How then can the national security establishment prepare for such an environment in which great-power competition is the lodestar, yet other, unrelated missions remain a possibility? One solution may be to craft an insurance policy that helps the United States manage a temporary, unexpected security crisis or armed conflict while maintaining the capacity and capability to return easily to great-power competition.

Overcoming predominant organizational culture within the defense establishment—one that avoids addressing anything that cannot be prepared for—is no easy feat.14 Building and fostering critical thinkers within the military who can challenge assumptions and offer alternative perspectives takes time and relentless effort. Nonetheless, the insurance policy should emphasize adaptability and agility in personnel, training, and equipment and acquisition.

For example, the insurance policy might include regular updates to doctrine and training on peacekeeping and stability operations to ensure collective knowledge and lessons learned are not lost over time. The insurance policy could also include greater emphasis in acquisition programs on multimission capabilities and allied interoperability to better enable equipment intended for one context or mission set to be used across many. Finally, the insurance policy should emphasize the necessity of maintaining unit readiness across a wide variety of mission-essential tasks, not merely those focused on the bright, shiny object of the day. Adaptability and agility will help to ensure if events compel Washington to focus on something other than Russia and China, the United States can more easily retool and return to great-power competition.

Twenty years on, the lessons of 9/11 are numerous. One of the most obvious of these is the realization world events can throw off the most carefully crafted strategy. The United States can mitigate this risk today by thinking about and planning for how it would maintain or return to its focus on Russia and China, even while engaged in some unrelated mission.

  1. Michael R. Gordan, “The 2000 Campaign: The Military; Bush Would Stop U.S. Peacekeeping in Balkan Fights,” New York Times, October 21, 2000,
  2. John Pomfret, “China Growing Uneasy about U.S. Relations,” Washington Post, June 23, 2001,
  3. Martin Kettle, “US Told to Make China Its No 1 Enemy,” The Guardian, March 24, 2001,
  4. Jay Taylor, “Top Clique Shifts the Basics on China,” Los Angeles Times, April 30, 2001,; and Michael J. Green, “The Legacy of Obama’s ‘Pivot’ to Asia,” Foreign Policy, September 3, 2016,
  5. Donald H. Rumsfeld, Quadrennial Defense Review Report (Washington, DC: Department of Defense, September 30, 2001).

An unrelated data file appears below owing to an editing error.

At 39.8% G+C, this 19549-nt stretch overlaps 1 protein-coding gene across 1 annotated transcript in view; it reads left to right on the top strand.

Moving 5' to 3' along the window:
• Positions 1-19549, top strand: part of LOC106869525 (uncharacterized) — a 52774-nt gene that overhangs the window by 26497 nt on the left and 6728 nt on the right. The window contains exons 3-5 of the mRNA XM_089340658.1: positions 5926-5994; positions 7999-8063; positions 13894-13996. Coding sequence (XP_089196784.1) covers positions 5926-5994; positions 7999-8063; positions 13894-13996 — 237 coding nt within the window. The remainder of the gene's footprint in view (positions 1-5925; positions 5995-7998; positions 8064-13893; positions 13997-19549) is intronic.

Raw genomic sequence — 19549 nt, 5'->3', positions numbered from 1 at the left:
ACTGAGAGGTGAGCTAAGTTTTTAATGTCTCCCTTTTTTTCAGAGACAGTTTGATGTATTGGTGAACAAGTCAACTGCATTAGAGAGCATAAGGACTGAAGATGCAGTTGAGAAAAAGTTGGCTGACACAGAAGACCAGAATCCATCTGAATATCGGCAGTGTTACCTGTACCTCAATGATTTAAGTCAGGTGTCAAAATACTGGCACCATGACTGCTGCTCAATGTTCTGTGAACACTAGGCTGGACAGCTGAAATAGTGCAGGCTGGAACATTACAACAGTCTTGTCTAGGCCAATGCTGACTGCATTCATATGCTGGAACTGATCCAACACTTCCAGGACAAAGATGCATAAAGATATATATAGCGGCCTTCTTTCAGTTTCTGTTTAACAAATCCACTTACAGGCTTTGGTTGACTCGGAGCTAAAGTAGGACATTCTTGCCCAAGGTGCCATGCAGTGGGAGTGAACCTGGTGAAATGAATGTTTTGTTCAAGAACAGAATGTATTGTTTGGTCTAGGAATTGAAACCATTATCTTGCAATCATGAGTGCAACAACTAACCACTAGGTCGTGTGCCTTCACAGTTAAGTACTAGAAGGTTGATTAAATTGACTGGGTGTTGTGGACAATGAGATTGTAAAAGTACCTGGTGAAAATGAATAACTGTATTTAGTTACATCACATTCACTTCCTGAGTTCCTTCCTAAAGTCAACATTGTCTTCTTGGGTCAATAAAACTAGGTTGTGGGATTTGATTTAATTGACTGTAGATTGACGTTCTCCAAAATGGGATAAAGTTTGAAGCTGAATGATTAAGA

6. Associated Press, “Rumsfeld Says the Pentagon Must Plan for the Unexpected; He Also Assures Lawmakers He Has Made No Decision on New Strategies,” Louis Post, May 24, 2001, A8.
  7. Jacqueline L. Hazelton, “The Hearts-and-Minds Myth: How America Gets Counterinsurgency Wrong,” Foreign Affairs, July 15, 2021,; Joel Brinkley, “Money Pit: The Monstrous Failure of US Aid to Afghanistan,” World Affairs 175, no. 5 (2013): 13–23; and Craig Whitlock, “How US Efforts to Rebuild Afghanistan Backfired,” Washington Post, December 9, 2019,
  8. John R. Deni, NATO and Article 5: The Transatlantic Alliance and the Twenty-First-Century Challenges of Collective Defense (Lanham, MD: Rowman & Littlefield, 2017); John J. Mearsheimer, The Tragedy of Great Power Politics, updated ed. (New York: W. W. Norton & Company, 2014); Donald Trump, National Security Strategy of the United States of America (Washington, DC: The White House, December 2017); and Katie Bo Williams, “What’s Great Power Competition? No One Really Knows,” Defense One, May 13, 2019,
  9. “The United States Officially Withdraws from the Trans-Pacific Partnership,” Office of the United States Trade Representative, January 2017,; and Franco Ordoñez, “Biden and the EU Call a Truce in a 17-Year Trade Fight to Focus on Threats from China,” NPR, June 15, 2021,
  10. Idrees Ali and Phil Stewart, “U.S. to Withdraw about 12,000 Troops from Germany but Nearly Half to Stay in Europe,” Reuters, July 29, 2020,; Steven Erlanger, Melissa Eddy, and Helene Cooper, “U.S. Signals Support for Ukraine and Will Add Troops in Germany,” New York Times, April 13, 2021,; and Tsuyoshi Nagasawa and Ken Moriyasu, “Biden Reviews US Global Military Presence with Eye on China,” Nikkei Asia, February 7, 2021,
  11. Mark Pomerleau, “Two Years in, How Has a New Strategy Changed Cyber Operations?” Fifth Domain, November 11, 2019,
  12. Isabel Debre, “Counting the Costs of America’s 20-Year War in Afghanistan,” AP News, April 30, 2021,
  13. “Black Swan,” Investopedia, updated March 22, 2021,
  14. William R. Burns and Drew Miller, “Improving DOD Adaptability and Capability to Survive Black Swan Events,” Joint Force Quarterly 72 (January 2014): 31–38.